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An electric Nissan LEAF has checked in at Gatwick Airport’s North Terminal – yes, the car was driven through the check-in area in a demo to mark the airport’s new partnership with Nissan.
The LEAF has been given to the airport for use over the next 12 months in an effort to drive an airport-wide increase in the use of low emission vehicles.
Nissan’s partnership with Gatwick Airport also marked the launch of eight new public charging points, at the airport. The charging posts are located in the short stay car parks in both the North and South Terminals, and will be available to motorists for free charging over the next 12 months.
Electric vehicle drivers will be allowed free parking and charging for the first four hours – enough to charge the car by more than half.
Four of the charging points are part of the ‘Source London’ network, the capital’s first city-wide electric charge point network, while the remaining four charging points form part of the national recharging network ‘Pod Point’.
Meanwhile, the Transport Minister, Norman Baker MP, has opened a new solar assisted electric vehicle charging facility at the Centre of Engineering and Manufacturing Excellence (CEME) in Rainham, East London. Ford Transit Connect Electric vehicles were the first users of the facility, known as eTap.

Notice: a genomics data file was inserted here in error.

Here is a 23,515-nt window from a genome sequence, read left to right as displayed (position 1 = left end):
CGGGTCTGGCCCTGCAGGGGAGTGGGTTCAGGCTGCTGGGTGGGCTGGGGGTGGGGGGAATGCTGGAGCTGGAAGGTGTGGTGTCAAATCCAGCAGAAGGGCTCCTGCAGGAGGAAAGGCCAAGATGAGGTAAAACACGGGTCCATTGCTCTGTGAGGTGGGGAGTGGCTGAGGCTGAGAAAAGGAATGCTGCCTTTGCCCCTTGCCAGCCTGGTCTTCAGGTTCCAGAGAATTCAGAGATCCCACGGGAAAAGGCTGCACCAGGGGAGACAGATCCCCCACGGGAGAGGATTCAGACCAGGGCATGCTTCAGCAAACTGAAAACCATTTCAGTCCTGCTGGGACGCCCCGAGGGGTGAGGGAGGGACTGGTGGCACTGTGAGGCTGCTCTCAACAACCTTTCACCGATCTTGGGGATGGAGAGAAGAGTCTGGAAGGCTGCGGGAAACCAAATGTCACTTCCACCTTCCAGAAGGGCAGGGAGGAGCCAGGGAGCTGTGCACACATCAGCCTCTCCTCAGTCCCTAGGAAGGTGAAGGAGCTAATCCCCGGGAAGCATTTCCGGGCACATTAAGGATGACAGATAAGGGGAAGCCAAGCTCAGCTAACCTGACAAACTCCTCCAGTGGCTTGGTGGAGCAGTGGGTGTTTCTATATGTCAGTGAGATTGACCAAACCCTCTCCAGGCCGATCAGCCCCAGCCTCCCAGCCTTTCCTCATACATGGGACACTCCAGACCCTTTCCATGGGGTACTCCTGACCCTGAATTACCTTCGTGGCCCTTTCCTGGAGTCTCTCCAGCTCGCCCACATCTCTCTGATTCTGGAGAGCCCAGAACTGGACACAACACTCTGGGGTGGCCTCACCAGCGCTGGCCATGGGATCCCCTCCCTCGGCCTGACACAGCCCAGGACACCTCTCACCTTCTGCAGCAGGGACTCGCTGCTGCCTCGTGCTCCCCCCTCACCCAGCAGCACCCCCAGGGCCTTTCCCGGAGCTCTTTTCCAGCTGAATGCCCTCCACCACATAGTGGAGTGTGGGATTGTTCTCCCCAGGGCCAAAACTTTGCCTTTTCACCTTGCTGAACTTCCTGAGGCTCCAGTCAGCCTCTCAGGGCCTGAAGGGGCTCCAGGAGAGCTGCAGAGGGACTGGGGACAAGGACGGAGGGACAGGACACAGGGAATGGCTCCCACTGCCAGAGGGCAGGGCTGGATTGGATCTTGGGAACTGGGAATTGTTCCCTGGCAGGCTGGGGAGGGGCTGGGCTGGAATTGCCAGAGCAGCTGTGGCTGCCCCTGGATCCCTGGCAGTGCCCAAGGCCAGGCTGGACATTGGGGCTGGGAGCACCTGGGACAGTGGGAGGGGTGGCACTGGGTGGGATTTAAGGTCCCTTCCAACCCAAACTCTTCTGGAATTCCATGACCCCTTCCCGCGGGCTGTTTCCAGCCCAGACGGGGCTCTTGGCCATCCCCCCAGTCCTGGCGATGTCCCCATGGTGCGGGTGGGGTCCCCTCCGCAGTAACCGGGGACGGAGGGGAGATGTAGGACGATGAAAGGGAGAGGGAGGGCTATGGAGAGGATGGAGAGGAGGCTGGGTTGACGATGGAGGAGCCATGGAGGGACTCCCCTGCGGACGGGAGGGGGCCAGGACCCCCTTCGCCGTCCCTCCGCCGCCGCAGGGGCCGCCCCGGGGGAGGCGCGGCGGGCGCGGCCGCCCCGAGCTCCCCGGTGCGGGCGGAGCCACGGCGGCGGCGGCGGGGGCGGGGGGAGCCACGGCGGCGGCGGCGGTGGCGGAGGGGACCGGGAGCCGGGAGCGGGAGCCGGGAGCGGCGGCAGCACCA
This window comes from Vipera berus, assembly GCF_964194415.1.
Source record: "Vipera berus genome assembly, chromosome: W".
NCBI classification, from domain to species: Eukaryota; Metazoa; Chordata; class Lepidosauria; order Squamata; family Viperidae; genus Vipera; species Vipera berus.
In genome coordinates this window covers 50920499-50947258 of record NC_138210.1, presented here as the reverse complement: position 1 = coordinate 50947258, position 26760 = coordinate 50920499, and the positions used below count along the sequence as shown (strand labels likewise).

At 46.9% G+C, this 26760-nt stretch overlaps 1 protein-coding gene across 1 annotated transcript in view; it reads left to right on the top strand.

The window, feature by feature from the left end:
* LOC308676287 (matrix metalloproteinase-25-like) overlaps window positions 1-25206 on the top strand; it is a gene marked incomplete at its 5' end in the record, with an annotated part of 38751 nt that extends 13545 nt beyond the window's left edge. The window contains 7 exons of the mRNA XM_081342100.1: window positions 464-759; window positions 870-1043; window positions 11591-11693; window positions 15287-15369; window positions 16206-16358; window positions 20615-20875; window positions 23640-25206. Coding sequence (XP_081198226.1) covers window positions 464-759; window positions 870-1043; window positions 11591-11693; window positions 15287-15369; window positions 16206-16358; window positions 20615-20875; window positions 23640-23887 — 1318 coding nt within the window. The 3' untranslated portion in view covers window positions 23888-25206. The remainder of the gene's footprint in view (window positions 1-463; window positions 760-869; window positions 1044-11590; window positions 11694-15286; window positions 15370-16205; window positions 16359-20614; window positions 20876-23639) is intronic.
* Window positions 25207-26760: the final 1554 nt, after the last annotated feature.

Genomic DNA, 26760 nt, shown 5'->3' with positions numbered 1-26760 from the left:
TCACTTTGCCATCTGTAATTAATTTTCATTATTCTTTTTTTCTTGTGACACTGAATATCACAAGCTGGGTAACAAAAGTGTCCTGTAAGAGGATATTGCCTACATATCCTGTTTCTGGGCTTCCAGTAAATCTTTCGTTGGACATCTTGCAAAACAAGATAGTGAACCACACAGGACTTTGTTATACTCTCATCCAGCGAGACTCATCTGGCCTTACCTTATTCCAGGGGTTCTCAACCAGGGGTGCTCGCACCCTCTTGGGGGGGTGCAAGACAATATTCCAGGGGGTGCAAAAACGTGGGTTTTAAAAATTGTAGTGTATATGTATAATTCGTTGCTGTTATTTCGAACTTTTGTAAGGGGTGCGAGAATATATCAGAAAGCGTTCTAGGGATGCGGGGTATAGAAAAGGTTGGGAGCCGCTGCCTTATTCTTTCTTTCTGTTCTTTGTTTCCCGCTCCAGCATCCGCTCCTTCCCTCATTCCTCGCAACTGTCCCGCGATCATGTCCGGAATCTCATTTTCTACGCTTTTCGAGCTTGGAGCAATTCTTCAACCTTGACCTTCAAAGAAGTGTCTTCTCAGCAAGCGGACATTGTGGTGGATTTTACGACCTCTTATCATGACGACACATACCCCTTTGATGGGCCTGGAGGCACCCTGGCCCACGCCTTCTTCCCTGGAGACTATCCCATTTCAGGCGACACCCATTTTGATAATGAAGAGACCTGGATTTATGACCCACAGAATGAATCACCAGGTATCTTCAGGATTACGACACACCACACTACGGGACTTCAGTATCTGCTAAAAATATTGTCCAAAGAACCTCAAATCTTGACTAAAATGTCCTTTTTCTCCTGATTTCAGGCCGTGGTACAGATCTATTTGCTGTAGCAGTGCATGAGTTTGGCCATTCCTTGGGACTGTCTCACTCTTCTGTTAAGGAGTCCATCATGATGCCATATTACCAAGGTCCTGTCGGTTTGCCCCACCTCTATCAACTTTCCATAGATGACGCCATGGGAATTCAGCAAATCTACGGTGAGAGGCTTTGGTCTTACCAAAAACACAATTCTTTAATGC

The eTap provides a mix of solar and mains electric power to charge up to six electric vehicles. It has 45 solar panels, which provide electricity to a central distribution point where it is routed to the car chargers with excess demand being met through the national grid. Users in general will pay for charging by phone, similar to many car parks, on an hourly basis with the charging stopped after the paid-for period.
CEME is a public-private partnership between Ford and local education providers, offering opportunities to improve skills, education and employment within the Thames Gateway area.